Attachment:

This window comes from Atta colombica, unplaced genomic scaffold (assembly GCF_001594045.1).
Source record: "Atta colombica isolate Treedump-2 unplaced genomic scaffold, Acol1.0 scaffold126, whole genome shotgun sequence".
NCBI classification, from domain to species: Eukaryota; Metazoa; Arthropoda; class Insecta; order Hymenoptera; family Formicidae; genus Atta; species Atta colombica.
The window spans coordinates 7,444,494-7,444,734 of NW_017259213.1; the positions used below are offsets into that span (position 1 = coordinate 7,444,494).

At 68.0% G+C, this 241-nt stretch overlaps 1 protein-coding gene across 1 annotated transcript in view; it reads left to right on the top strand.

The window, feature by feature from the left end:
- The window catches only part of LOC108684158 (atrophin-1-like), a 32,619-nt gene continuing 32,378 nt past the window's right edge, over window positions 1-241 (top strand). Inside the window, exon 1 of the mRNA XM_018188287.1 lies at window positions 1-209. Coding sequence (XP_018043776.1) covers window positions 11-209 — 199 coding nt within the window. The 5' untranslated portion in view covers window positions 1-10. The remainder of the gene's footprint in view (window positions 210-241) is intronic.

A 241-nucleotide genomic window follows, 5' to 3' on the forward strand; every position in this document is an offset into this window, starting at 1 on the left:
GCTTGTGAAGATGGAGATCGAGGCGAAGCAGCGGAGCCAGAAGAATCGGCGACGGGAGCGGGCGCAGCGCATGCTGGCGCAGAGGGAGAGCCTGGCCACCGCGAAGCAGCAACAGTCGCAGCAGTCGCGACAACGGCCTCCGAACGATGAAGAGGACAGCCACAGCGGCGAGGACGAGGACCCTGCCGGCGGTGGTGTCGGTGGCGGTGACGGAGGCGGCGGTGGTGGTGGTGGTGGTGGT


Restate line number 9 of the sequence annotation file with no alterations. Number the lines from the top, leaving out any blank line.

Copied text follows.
GCTTGTGAAGATGGAGATCGAGGCGAAGCAGCGGAGCCAGAAGAATCGGCGACGGGAGCGGGCGCAGCGCATGCTGGCGCAGAGGGAGAGCCTGGCCACCGCGAAGCAGCAACAGTCGCAGCAGTCGCGACAACGGCCTCCGAACGATGAAGAGGACAGCCACAGCGGCGAGGACGAGGACCCTGCCGGCGGTGGTGTCGGTGGCGGTGACGGAGGCGGCGGTGGTGGTGGTGGTGGTGGT